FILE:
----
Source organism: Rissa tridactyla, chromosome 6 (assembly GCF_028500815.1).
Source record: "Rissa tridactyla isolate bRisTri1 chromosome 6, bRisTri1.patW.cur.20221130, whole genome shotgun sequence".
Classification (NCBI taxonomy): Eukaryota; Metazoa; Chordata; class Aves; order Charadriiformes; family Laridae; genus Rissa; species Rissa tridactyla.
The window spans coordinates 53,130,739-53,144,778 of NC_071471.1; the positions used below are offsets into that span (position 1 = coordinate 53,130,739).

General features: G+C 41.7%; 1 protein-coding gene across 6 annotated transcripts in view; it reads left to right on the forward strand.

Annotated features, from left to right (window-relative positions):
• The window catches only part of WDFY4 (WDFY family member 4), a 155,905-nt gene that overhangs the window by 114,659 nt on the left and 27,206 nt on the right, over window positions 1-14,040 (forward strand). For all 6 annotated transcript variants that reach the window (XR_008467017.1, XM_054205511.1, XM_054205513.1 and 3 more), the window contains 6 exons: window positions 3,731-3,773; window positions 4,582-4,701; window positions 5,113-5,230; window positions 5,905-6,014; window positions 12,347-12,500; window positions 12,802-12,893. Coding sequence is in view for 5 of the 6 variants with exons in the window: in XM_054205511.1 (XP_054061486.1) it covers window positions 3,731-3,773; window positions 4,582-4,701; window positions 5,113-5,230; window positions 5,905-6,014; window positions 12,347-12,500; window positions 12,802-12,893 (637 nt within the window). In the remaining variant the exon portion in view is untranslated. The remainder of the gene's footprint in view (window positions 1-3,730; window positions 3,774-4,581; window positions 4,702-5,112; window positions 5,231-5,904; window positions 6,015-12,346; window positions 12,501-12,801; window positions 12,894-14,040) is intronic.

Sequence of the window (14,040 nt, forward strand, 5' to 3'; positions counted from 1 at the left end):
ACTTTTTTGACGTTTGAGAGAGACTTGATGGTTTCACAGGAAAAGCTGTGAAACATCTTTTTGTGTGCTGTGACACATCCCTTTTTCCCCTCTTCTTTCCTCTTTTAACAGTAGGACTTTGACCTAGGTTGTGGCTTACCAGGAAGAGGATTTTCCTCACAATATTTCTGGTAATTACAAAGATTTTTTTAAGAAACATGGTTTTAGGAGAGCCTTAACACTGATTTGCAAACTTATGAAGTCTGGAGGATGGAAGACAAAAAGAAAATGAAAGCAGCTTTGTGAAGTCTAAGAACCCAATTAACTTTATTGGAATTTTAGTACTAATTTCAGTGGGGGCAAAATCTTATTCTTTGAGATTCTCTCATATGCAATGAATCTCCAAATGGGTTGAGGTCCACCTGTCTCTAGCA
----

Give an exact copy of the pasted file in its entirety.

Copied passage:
Source organism: Rissa tridactyla, chromosome 6 (assembly GCF_028500815.1).
Source record: "Rissa tridactyla isolate bRisTri1 chromosome 6, bRisTri1.patW.cur.20221130, whole genome shotgun sequence".
Classification (NCBI taxonomy): Eukaryota; Metazoa; Chordata; class Aves; order Charadriiformes; family Laridae; genus Rissa; species Rissa tridactyla.
The window spans coordinates 53,130,739-53,144,778 of NC_071471.1; the positions used below are offsets into that span (position 1 = coordinate 53,130,739).

General features: G+C 41.7%; 1 protein-coding gene across 6 annotated transcripts in view; it reads left to right on the forward strand.

Annotated features, from left to right (window-relative positions):
• The window catches only part of WDFY4 (WDFY family member 4), a 155,905-nt gene that overhangs the window by 114,659 nt on the left and 27,206 nt on the right, over window positions 1-14,040 (forward strand). For all 6 annotated transcript variants that reach the window (XR_008467017.1, XM_054205511.1, XM_054205513.1 and 3 more), the window contains 6 exons: window positions 3,731-3,773; window positions 4,582-4,701; window positions 5,113-5,230; window positions 5,905-6,014; window positions 12,347-12,500; window positions 12,802-12,893. Coding sequence is in view for 5 of the 6 variants with exons in the window: in XM_054205511.1 (XP_054061486.1) it covers window positions 3,731-3,773; window positions 4,582-4,701; window positions 5,113-5,230; window positions 5,905-6,014; window positions 12,347-12,500; window positions 12,802-12,893 (637 nt within the window). In the remaining variant the exon portion in view is untranslated. The remainder of the gene's footprint in view (window positions 1-3,730; window positions 3,774-4,581; window positions 4,702-5,112; window positions 5,231-5,904; window positions 6,015-12,346; window positions 12,501-12,801; window positions 12,894-14,040) is intronic.

Sequence of the window (14,040 nt, forward strand, 5' to 3'; positions counted from 1 at the left end):
ACTTTTTTGACGTTTGAGAGAGACTTGATGGTTTCACAGGAAAAGCTGTGAAACATCTTTTTGTGTGCTGTGACACATCCCTTTTTCCCCTCTTCTTTCCTCTTTTAACAGTAGGACTTTGACCTAGGTTGTGGCTTACCAGGAAGAGGATTTTCCTCACAATATTTCTGGTAATTACAAAGATTTTTTTAAGAAACATGGTTTTAGGAGAGCCTTAACACTGATTTGCAAACTTATGAAGTCTGGAGGATGGAAGACAAAAAGAAAATGAAAGCAGCTTTGTGAAGTCTAAGAACCCAATTAACTTTATTGGAATTTTAGTACTAATTTCAGTGGGGGCAAAATCTTATTCTTTGAGATTCTCTCATATGCAATGAATCTCCAAATGGGTTGAGGTCCACCTGTCTCTAGCA